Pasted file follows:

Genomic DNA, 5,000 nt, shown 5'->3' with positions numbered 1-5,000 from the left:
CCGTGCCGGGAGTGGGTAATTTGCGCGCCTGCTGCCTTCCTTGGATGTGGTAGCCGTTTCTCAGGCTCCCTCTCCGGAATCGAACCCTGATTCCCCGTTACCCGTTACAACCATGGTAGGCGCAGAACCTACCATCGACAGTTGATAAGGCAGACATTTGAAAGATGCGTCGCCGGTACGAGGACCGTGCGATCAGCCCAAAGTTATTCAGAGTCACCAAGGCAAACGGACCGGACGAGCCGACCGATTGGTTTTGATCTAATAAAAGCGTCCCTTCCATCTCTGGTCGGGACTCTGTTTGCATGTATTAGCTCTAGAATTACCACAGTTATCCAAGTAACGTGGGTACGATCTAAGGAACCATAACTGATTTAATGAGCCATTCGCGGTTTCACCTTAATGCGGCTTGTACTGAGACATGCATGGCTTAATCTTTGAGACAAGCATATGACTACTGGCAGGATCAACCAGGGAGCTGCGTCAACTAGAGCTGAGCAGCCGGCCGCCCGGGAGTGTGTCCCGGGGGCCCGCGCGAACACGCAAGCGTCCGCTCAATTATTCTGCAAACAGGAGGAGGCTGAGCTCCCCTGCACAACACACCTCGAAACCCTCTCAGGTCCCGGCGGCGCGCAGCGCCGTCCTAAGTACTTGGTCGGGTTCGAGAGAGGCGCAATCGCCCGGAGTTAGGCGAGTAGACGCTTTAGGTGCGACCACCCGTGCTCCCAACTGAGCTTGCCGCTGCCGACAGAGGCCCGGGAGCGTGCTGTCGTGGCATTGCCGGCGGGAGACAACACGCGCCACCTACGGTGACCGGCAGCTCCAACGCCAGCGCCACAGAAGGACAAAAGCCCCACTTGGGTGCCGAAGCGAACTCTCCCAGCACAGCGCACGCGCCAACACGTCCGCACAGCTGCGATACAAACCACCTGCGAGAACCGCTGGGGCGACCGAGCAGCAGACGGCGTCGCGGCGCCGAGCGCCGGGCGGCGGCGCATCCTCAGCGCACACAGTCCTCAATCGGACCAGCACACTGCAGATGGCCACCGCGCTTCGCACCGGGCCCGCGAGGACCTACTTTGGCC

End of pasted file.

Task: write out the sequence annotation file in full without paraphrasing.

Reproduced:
Genomic DNA, 5,000 nt, shown 5'->3' with positions numbered 1-5,000 from the left:
CCGTGCCGGGAGTGGGTAATTTGCGCGCCTGCTGCCTTCCTTGGATGTGGTAGCCGTTTCTCAGGCTCCCTCTCCGGAATCGAACCCTGATTCCCCGTTACCCGTTACAACCATGGTAGGCGCAGAACCTACCATCGACAGTTGATAAGGCAGACATTTGAAAGATGCGTCGCCGGTACGAGGACCGTGCGATCAGCCCAAAGTTATTCAGAGTCACCAAGGCAAACGGACCGGACGAGCCGACCGATTGGTTTTGATCTAATAAAAGCGTCCCTTCCATCTCTGGTCGGGACTCTGTTTGCATGTATTAGCTCTAGAATTACCACAGTTATCCAAGTAACGTGGGTACGATCTAAGGAACCATAACTGATTTAATGAGCCATTCGCGGTTTCACCTTAATGCGGCTTGTACTGAGACATGCATGGCTTAATCTTTGAGACAAGCATATGACTACTGGCAGGATCAACCAGGGAGCTGCGTCAACTAGAGCTGAGCAGCCGGCCGCCCGGGAGTGTGTCCCGGGGGCCCGCGCGAACACGCAAGCGTCCGCTCAATTATTCTGCAAACAGGAGGAGGCTGAGCTCCCCTGCACAACACACCTCGAAACCCTCTCAGGTCCCGGCGGCGCGCAGCGCCGTCCTAAGTACTTGGTCGGGTTCGAGAGAGGCGCAATCGCCCGGAGTTAGGCGAGTAGACGCTTTAGGTGCGACCACCCGTGCTCCCAACTGAGCTTGCCGCTGCCGACAGAGGCCCGGGAGCGTGCTGTCGTGGCATTGCCGGCGGGAGACAACACGCGCCACCTACGGTGACCGGCAGCTCCAACGCCAGCGCCACAGAAGGACAAAAGCCCCACTTGGGTGCCGAAGCGAACTCTCCCAGCACAGCGCACGCGCCAACACGTCCGCACAGCTGCGATACAAACCACCTGCGAGAACCGCTGGGGCGACCGAGCAGCAGACGGCGTCGCGGCGCCGAGCGCCGGGCGGCGGCGCATCCTCAGCGCACACAGTCCTCAATCGGACCAGCACACTGCAGATGGCCACCGCGCTTCGCACCGGGCCCGCGAGGACCTACTTTGGCC